Closeup cat wide angle olympus 1030With my big fingers I sometimes have troubles with the small buttons and dials on compact point and shoot cameras, I have had no dramas with the olympus 1030 sw. Buttons are laid out well and fairly logical to my thinking. It can take a little bit of time to find all the functions at first but once you know what does what in which mode everything is pretty well accessible at the touch of a button. The immediate access to macro and flash controls, either side of the OK button, is brilliant for my style of shooting. It gives fast control for modes that sometimes you need immediate and fast access to. I love that you dont have to ferret around in the menus looking for commonly used controls, as the menus in the Olympus can be confusing at times as they vary wildly between shooting modes and arent always that easy to understand.

Overall I think the Olympus 1030sw is a brilliant compact camera. It is easy to use, fast to learn and powerful enough for those who want a little extra control over their images. In auto mode I almost cant fault the cameras selections, but the minor things that bug me, like noise at high ISO, would not even be noticed by the majority of users. Although a little dearer than an equivalent model probably with better features, it is a tough and ideal choice for families with small children, divers or snorkellers, surfers, adventurers and tradespeople who need a camera that will take the abuse and not fail at a crucial moment. I highly recommend the Olympus 1030 SW as tough, almost bulletproof camera.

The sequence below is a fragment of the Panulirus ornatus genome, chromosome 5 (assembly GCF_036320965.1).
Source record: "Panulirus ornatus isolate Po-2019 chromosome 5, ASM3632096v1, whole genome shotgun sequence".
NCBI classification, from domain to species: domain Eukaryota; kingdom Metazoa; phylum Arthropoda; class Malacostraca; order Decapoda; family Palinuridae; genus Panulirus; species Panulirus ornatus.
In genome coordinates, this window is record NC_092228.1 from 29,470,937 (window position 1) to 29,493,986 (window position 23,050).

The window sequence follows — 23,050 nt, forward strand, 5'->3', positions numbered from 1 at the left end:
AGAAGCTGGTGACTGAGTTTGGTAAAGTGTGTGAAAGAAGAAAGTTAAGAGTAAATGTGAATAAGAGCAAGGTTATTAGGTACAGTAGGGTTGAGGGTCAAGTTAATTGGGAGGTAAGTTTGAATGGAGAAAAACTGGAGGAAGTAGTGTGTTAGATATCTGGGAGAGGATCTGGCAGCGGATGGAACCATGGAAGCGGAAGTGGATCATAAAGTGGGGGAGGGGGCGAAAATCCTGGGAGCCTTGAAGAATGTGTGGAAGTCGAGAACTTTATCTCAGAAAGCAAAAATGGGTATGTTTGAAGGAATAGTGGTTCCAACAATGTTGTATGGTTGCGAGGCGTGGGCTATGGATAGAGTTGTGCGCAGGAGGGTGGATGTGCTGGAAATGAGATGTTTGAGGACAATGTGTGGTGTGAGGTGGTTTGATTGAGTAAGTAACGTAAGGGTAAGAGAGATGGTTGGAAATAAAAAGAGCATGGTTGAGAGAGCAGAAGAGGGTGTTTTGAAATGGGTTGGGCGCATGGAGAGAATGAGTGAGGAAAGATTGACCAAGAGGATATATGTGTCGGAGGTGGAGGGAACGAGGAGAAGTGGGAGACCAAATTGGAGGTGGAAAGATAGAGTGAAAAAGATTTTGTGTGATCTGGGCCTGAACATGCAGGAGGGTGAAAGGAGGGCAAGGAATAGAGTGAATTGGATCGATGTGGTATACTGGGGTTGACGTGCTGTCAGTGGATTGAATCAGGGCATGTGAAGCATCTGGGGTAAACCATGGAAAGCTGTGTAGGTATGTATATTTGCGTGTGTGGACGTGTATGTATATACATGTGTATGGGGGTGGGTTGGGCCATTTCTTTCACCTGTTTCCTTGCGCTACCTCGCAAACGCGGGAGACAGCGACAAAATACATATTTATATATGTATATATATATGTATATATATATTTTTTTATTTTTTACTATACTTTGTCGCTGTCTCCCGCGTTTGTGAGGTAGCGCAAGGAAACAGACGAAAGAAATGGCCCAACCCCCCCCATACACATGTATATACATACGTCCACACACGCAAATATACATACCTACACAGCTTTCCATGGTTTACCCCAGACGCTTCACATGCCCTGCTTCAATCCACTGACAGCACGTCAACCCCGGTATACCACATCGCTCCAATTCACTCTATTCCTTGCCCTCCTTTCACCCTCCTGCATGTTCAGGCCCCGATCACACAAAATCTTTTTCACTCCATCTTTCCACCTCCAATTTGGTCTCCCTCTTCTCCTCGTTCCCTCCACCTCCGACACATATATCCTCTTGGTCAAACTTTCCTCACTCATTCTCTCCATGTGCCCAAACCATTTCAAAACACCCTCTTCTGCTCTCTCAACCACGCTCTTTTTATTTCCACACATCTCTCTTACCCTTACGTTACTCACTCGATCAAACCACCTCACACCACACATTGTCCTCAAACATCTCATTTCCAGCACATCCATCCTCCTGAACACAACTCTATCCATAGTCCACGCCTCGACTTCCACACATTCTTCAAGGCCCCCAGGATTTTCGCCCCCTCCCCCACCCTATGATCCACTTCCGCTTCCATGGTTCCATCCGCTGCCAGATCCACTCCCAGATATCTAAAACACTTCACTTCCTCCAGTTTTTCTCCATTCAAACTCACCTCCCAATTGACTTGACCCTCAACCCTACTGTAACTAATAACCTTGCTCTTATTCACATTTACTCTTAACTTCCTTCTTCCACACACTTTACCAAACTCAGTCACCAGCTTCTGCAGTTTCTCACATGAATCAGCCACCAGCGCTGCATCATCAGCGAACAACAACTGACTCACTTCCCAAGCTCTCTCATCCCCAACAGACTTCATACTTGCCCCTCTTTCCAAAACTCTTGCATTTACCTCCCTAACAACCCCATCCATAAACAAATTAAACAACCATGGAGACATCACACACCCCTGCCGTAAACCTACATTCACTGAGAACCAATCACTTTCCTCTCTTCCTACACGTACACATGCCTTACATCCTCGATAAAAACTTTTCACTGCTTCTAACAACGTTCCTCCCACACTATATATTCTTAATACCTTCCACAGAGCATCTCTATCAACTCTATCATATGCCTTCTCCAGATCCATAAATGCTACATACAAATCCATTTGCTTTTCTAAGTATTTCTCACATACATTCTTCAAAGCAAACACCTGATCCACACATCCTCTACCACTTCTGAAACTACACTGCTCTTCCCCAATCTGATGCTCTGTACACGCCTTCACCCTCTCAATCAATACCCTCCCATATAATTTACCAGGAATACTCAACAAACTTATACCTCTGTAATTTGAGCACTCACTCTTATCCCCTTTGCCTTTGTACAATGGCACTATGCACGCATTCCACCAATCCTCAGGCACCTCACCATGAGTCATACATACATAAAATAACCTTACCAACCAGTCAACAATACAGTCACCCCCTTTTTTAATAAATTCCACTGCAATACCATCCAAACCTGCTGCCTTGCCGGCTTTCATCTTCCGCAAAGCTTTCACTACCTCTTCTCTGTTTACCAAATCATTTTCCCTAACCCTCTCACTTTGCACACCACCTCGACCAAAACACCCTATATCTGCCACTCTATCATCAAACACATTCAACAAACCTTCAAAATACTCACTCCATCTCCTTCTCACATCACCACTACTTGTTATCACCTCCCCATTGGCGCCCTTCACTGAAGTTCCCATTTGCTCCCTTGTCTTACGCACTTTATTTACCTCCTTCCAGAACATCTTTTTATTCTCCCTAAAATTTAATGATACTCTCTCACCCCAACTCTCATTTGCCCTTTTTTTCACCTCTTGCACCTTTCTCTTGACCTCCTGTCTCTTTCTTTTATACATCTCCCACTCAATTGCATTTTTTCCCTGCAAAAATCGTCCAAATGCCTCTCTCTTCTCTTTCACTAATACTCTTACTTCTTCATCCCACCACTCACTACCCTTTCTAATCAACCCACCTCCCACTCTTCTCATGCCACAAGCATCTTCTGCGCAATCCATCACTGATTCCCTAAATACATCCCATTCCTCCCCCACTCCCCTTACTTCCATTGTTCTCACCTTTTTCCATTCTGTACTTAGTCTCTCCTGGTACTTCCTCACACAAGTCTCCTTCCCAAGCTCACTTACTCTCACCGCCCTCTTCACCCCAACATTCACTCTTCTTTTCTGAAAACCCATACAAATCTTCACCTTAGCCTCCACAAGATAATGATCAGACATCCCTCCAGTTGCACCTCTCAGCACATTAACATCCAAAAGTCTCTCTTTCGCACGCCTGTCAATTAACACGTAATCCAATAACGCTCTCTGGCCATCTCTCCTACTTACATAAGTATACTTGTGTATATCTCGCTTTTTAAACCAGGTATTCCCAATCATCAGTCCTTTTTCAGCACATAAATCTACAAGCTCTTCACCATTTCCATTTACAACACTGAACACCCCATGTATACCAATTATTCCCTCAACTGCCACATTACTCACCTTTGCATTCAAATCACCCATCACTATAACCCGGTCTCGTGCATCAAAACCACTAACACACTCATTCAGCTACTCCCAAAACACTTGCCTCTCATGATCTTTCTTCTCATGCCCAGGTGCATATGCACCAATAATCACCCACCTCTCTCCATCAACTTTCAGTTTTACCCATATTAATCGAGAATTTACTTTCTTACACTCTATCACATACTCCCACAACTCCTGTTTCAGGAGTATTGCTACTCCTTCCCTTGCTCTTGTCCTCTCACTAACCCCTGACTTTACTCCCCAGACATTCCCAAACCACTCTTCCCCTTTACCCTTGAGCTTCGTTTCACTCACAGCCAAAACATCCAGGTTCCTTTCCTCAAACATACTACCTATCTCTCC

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Comments

  1. I think the noise problem is pretty indicative of compact point and shoot cameras. We have had similar experiences with our Canon Ixus 75, but for daylight point and click situations it’s pretty awesome.

    Those images are pretty tack sharp, you do any post on them or are they resized and from camera?

  2. I am really happy with the majority of the photos it produces, there are just some situations that produce substandard images. Only those of us that look at photos on a pixel by pixel basis will really notice whats going on.

    No post processing on the images. just a straight resize for the web. The levels could do with a minor tweak but for the purposes of this article I just posted them straight out of the camera.

    Levels wise it is fairly accurate with good shadow detail and not too many blown highlights if you watch your settings. There is plenty of room to tweak if you need a bit of extra punch from the photos.

  3. I really want to buy that camera, but first i wanna preffer to have some pictures in high resolution, too see how good is it for me. So, could you send me some pictures to my e-mail adress ?

    Best whishes

    gOnza,

    Argentinaa –

  4. hey im just wondering wats the best set up for night shots. struggling with a good set up they all come out blurry. thanks

  5. Yoda to tell the truth I havent used the olympus that much at night but as a start I would suggest that first and foremost use a tripod that will help to reduce most of your blur. Secondly you could try one of the scene modes. There are some night ones there that might help improve your night photography.